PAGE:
FW: Fungi and Four Kingdoms

Eric Zurcher ericz at ENTO.CSIRO.AU
Thu Oct 7 14:30:07 CDT 1999

At 19:42 6/10/99 -0500, Elizabeth Frieders wrote:

>My opinions:
>Classification should reflect phylogeny, as was its original intent. That
>means monophyletic groups.

If I may be pedantic - I must take issue with your comment that the
"original intent" of classification was to reflect phylogeny.
Classification, of course, goes "way back" - it seems to be part of human
mental processes to classify things, and certainly people were classifying
organisms long before there was any inkling that there were genealogical
relationships among them. Personally, I still don't regard it as a
postulate that biological classification must reflect ONLY phylogeny. A
classification system which considers only the pattern of branching, but
totally disregards the lengths of the branches, seems to be rather
arbitrarily discarding useful information. (But then my training was in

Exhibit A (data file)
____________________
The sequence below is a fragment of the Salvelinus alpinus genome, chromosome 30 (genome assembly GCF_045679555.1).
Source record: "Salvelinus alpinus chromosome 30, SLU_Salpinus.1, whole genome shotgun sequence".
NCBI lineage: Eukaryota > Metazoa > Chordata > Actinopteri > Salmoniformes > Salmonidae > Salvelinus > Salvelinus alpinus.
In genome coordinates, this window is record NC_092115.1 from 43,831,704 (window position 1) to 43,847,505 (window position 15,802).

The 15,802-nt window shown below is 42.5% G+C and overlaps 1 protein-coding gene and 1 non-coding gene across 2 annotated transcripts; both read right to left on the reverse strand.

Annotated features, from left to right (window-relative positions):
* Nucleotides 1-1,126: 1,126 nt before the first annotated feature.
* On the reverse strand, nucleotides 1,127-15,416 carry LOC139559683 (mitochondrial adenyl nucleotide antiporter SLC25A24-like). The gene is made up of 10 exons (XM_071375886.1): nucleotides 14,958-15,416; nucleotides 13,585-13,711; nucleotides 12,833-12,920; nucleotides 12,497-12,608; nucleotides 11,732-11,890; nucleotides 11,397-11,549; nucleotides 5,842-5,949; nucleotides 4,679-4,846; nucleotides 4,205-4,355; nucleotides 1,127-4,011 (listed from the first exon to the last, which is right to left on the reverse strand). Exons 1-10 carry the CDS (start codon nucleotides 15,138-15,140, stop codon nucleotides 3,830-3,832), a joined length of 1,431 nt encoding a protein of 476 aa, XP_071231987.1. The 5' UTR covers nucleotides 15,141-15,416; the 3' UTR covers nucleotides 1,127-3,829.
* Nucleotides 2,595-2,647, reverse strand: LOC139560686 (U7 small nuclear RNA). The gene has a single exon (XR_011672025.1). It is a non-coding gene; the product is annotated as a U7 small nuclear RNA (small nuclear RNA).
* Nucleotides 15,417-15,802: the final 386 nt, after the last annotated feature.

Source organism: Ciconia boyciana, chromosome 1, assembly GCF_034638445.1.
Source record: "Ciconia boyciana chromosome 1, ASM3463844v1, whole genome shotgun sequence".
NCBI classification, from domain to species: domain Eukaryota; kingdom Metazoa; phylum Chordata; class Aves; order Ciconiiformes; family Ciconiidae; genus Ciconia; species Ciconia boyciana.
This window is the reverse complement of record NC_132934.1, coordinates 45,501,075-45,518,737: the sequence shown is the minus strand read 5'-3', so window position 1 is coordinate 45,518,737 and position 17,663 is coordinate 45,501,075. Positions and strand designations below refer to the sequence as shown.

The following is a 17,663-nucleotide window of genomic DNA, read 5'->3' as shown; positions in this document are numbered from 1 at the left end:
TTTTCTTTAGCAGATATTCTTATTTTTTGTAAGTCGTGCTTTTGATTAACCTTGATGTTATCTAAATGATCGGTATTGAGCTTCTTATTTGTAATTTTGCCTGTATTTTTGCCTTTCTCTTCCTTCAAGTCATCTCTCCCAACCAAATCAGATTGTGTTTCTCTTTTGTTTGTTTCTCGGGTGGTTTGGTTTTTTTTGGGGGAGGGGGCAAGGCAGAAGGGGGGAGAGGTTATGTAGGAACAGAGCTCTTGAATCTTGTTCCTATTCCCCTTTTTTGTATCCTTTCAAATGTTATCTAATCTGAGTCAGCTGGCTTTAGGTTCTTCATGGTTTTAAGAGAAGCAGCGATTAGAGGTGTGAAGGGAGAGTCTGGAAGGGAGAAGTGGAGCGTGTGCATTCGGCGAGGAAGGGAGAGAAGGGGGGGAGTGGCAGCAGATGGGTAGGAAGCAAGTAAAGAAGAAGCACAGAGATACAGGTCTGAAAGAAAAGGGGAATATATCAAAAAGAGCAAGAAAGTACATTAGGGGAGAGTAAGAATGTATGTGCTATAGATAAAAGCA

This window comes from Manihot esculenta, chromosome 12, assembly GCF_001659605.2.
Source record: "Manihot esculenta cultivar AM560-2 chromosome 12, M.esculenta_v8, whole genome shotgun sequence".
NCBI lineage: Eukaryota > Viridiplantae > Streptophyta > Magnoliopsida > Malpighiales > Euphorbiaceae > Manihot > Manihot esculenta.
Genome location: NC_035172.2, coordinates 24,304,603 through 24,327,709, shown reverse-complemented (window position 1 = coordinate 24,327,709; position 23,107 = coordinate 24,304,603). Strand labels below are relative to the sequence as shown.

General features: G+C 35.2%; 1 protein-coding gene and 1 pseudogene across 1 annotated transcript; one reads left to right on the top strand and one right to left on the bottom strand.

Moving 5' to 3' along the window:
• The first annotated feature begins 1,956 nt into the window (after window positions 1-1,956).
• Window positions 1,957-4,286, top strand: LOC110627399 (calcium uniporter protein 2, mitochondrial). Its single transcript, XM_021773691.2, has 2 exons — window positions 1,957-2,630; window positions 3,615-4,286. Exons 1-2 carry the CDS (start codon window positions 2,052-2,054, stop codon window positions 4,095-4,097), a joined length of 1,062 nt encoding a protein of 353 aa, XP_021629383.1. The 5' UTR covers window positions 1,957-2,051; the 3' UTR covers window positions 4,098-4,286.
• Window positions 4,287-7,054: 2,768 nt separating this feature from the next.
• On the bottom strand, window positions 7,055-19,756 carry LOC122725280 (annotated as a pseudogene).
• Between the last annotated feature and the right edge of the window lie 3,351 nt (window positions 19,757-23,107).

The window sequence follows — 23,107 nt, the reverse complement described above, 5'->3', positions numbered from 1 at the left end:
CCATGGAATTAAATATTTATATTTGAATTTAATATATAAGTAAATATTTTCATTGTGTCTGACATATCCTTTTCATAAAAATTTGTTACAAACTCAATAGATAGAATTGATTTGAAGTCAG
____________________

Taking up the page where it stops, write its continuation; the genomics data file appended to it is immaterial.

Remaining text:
ecology, not taxonomy, so my perspective on the reasons for and uses of a
classification scheme may be slightly different from yours.)

I also have a question for Elizabeth about one point regarding fungi. Is
there any clue, given our current state of knowledge, of the extent to
which evolution of the fungi is or is not reticulate? As chance would have
it, I have worked fairly closely with grass taxonomists and viral
taxonomists, and these groups (of organisms, not of taxonomists) both show
a substantial amount of reticulation. This certainly complicates matters in
a system which absolutely requires that taxonomic groups be monophyletic. I
see this a big problem with the cladistic approach, but one that most
cladists just seem to ignore or pretend is too insignificant or rare to
bother with.


Eric Zurcher
CSIRO Division of Entomology
Canberra, Australia
E-mail: ericz at ento.csiro.au

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